Australian Health Practitioner Regulation Agency - Paramedic cancelled and banned from health work after lying about inappropriate relationship with patient

Paramedic cancelled and banned from health work after lying about inappropriate relationship with patient

26 Sep 2022

A paramedic has had his registration cancelled and been banned from providing health services for two years after he inappropriately pursued a relationship with a vulnerable patient and lied to investigators about it.

On 1 July 2022 the South Australian Civil and Administrative Tribunal (tribunal) cancelled Robert Wayne Bevan’s paramedicine registration, issued him with a formal reprimand, disqualified him from applying for registration and prohibited him from providing any health services for two years.

In August 2019, Mr Bevan was assigned to transport a female patient for treatment. He was advised the patient was vulnerable. At the end of the trip, Mr Bevan requested the patient’s mobile number and later texted her, leading to an intimate and sexual relationship that lasted for several weeks.

Following an investigation, the Paramedicine Board of Australia referred Mr Bevan to the tribunal alleging professional misconduct.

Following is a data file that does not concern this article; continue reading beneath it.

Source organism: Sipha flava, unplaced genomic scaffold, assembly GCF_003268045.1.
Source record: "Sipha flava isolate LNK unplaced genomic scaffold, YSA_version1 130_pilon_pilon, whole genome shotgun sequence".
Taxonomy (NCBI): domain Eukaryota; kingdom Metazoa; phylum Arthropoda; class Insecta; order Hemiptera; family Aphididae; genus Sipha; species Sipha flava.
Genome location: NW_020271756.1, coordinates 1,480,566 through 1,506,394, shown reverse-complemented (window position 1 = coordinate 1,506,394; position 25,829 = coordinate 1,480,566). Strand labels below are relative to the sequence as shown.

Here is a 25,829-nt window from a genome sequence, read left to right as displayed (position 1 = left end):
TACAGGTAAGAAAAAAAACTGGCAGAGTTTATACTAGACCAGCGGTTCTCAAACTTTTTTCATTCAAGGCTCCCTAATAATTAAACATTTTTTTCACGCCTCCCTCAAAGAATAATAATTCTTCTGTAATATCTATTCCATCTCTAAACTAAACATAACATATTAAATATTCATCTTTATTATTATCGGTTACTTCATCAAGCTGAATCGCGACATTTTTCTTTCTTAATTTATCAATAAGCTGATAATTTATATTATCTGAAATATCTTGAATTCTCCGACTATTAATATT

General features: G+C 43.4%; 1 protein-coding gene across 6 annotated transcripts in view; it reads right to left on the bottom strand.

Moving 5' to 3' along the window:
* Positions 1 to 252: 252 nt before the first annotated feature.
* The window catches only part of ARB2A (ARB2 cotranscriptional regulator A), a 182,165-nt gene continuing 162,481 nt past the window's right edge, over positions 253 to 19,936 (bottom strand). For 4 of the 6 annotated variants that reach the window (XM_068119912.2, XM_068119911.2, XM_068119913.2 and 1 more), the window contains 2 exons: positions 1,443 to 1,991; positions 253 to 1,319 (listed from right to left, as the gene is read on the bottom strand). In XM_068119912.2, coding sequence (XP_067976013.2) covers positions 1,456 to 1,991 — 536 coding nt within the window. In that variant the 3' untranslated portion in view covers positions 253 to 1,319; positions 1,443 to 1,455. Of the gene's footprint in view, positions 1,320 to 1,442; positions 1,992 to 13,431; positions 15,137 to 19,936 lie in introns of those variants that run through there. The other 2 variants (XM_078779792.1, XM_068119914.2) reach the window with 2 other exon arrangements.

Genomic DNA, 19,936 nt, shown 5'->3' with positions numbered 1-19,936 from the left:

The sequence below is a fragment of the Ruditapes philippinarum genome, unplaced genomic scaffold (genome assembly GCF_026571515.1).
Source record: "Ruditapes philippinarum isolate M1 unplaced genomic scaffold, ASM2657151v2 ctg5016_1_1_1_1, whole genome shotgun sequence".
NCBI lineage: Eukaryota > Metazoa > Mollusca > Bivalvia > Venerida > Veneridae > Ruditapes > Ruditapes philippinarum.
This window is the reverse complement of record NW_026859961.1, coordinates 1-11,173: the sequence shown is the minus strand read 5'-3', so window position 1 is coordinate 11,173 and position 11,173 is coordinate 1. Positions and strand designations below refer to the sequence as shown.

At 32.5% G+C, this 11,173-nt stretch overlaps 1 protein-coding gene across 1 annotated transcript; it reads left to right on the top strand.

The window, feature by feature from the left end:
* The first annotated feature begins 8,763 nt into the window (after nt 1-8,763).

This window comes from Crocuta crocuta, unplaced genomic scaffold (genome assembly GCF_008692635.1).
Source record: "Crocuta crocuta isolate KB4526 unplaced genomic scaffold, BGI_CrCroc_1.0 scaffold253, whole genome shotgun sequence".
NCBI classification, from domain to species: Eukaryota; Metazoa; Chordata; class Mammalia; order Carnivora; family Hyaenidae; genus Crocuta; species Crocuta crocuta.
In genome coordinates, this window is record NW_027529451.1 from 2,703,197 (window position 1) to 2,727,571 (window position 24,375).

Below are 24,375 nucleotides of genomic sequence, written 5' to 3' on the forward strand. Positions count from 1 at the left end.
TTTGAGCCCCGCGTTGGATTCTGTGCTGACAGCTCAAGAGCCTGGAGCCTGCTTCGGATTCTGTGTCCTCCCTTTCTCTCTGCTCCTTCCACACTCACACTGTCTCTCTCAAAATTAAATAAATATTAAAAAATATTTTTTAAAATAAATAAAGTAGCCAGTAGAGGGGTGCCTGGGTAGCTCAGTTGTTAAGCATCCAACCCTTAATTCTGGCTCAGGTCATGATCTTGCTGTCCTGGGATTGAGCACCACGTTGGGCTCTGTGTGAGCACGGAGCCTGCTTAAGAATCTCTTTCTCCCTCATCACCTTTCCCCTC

The tribunal found Mr Bevan took advantage of his position as a paramedic to pursue and foster an inappropriate sexual relationship with the female patient, despite knowing the patient was vulnerable, which amounted to serious professional misconduct.

It found Mr Bevan showed little insight into his misconduct and sought to minimise his wrongdoing by giving false information to Ahpra and persisting in his account over a significant period, including by stating that the patient had initiated the relationship and that it only began after he resigned from his job.

The tribunal said lack of candour with the professional regulator was a serious matter and that the false statements to Ahpra, in themselves, also amounted to professional misconduct.
The tribunal considered it was appropriate to cancel Mr Bevan’s registration as a paramedic.

While Mr Bevan’s registration as a paramedic had been suspended since 2019, the tribunal said a further two-year period of disqualification from applying for registration was warranted, along with a prohibition order preventing him from providing any health service for the same period.

The tribunal also found Mr Bevan should be prohibited from providing any health service, including volunteer work, for the same period.

The full decision can be accessed on Austlii.

 
 
Page reviewed 26/09/2022